Monday, October 03, 2016

Expectations and Disappointments

If you've ever been on an Emmaus Walk, you've heard the phrase, "Don't anticipate." The pilgrim on an Emmaus Walk is asked to trust the process - don't judge it until it's over - don't worry about what will happen next. Just experience it.

I was a table leader on a walk, and one of the pilgrims at my table felt as if she had thoroughly prepared herself for the walk. She had prayed - she had fasted from all media. She had given herself over to this event. But as it began to unfold, it wasn't living up to her expectations. She was disappointed, and she wanted to leave. The walk leaders convinced her to stay at least through lunch. As it happened, God worked through her Emmaus experience during the worship service prior to lunch, and all was well.

How do expectations and disappointment mesh? Brown says in Rising Strong, "Disappointment is unmet expectations, and the more significant the expectations, the more significant the disappointment."

Does that mean we should never get excited about anything? I remember as a child that I would muffle my excitement about a coming event, just in case it didn't happen. I think that dampening of anticipation is a way we protect ourselves from disappointment.

But what happens to the joy? To the pleasure we feel in looking forward to something? Are we willing to trade away the joy in order to protect ourselves from potential loss?

Brown says it is important to reality-check our expectations. Are we expecting the perfect holiday celebration? Is perfect possible? Are we expecting a relaxing vacation with three kids? Is that realistic? Once we reality check our expectations, then we can find the joy in the excitement of what is realistic, and open ourselves up to the surprise of what we didn't expect, but will discover to be wonderful.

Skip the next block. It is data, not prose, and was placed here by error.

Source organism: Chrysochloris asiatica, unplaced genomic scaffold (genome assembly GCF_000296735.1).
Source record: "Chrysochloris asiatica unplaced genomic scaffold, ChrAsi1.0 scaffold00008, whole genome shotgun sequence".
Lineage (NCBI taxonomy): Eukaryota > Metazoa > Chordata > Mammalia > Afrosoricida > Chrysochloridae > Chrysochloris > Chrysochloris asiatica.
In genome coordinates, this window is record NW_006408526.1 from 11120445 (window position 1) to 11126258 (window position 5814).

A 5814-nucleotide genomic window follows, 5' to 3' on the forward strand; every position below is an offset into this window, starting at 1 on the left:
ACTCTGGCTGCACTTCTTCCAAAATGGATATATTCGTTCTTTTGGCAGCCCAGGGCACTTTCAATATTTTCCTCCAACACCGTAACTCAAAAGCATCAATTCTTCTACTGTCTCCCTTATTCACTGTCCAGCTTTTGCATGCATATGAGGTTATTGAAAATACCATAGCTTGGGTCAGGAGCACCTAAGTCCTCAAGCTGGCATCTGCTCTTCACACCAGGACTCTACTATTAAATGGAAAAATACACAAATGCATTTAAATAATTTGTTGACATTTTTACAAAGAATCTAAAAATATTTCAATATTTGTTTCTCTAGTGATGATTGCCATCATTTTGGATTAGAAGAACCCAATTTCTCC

This year we gave up the expectation of a week long vacation at the beach. Steve started a new job in the spring, and new jobs bring opportunities to accumulate vacation days rather than a store of them. Instead, we decided to plan short, week-end getaways. The first was over Memorial Day, and we spent three days traveling throughout our state, seeing things we've always said we should see, but never have (or haven't seen together). The only expectation was a weekend away together, and it was wonderful. There were stories, surprises, relaxing meals, drive time to talk ... It was fantastic, but the joy would have been missing if I had kept my original expectations for the summer.

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